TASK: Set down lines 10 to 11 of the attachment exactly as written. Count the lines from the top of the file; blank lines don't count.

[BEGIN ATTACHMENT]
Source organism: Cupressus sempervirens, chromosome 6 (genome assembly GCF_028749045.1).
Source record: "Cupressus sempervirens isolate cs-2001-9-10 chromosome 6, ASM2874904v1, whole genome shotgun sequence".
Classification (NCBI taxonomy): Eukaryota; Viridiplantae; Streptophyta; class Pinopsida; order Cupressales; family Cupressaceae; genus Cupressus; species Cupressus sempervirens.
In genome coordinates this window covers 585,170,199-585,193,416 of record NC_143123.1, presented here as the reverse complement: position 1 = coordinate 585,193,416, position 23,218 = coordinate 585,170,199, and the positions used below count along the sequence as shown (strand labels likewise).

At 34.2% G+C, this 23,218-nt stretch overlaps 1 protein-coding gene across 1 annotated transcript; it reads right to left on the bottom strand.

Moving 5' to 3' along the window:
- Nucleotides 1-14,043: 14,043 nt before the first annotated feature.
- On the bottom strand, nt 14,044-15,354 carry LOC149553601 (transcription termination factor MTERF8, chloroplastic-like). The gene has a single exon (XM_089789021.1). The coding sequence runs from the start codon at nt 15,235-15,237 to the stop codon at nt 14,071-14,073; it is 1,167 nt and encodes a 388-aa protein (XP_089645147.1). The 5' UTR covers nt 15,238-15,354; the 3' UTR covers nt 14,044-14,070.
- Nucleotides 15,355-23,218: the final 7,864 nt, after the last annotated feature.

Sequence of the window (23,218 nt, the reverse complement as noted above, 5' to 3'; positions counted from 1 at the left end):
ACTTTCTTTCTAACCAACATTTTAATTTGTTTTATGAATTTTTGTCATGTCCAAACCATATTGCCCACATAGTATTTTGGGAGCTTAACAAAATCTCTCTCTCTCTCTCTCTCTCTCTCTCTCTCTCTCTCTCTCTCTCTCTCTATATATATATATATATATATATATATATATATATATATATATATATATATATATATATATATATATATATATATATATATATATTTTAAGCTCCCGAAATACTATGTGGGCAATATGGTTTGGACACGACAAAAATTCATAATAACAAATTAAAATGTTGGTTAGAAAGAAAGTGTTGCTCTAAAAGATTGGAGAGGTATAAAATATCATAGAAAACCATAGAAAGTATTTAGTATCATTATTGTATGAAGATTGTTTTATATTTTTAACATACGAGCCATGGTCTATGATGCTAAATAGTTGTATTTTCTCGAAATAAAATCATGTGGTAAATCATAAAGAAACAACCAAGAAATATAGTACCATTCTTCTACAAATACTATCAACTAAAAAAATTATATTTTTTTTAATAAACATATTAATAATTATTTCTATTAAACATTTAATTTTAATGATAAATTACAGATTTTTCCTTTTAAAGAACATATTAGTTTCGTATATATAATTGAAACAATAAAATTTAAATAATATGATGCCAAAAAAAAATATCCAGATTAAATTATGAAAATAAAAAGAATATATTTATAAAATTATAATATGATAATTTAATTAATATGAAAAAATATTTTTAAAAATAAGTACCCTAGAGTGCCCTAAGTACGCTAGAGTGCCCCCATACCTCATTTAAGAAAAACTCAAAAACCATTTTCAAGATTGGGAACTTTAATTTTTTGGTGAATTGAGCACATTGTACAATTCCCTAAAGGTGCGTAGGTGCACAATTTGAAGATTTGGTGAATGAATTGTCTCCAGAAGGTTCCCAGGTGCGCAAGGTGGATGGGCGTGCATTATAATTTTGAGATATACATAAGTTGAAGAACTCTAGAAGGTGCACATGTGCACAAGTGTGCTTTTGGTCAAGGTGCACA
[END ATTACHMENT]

Sequence of the window (23,218 nt, the reverse complement as noted above, 5' to 3'; positions counted from 1 at the left end):
ACTTTCTTTCTAACCAACATTTTAATTTGTTTTATGAATTTTTGTCATGTCCAAACCATATTGCCCACATAGTATTTTGGGAGCTTAACAAAATCTCTCTCTCTCTCTCTCTCTCTCTCTCTCTCTCTCTCTCTCTCTCTCTCTATATATATATATATATATATATATATATATATATATATATATATATATATATATATATATATATATATATATATATATATATATTTTAAGCTCCCGAAATACTATGTGGGCAATATGGTTTGGACACGACAAAAATTCATAATAACAAATTAAAATGTTGGTTAGAAAGAAAGTGTTGCTCTAAAAGATTGGAGAGGTATAAAATATCATAGAAAACCATAGAAAGTATTTAGTATCATTATTGTATGAAGATTGTTTTATATTTTTAACATACGAGCCATGGTCTATGATGCTAAATAGTTGTATTTTCTCGAAATAAAATCATGTGGTAAATCATAAAGAAACAACCAAGAAATATAGTACCATTCTTCTACAAATACTATCAACTAAAAAAATTATATTTTTTTTAATAAACATATTAATAATTATTTCTATTAAACATTTAATTTTAATGATAAATTACAGATTTTTCCTTTTAAAGAACATATTAGTTTCGTATATATAATTGAAACAATAAAATTTAAATAATATGATGCCAAAAAAAAATATCCAGATTAAATTATGAAAATAAAAAGAATATATTTATAAAATTATAATATGATAATTTAATTAATATGAAAAAATATTTTTAAAAATAAGTACCCTAGAGTGCCCTAAGTACGCTAGAGTGCCCCCATACCTCATTTAAGAAAAACTCAAAAACCATTTTCAAGATTGGGAACTTTAATTTTTTGGTGAATTGAGCACATTGTACAATTCCCTAAAGGTGCGTAGGTGCACAATTTGAAGATTTGGTGAATGAATTGTCTCCAGAAGGTTCCCAGGTGCGCAAGGTGGATGGGCGTGCATTATAATTTTGAGATATACATAAGTTGAAGAACTCTAGAAGGTGCACATGTGCACAAGTGTGCTTTTGGTCAAGGTGCACA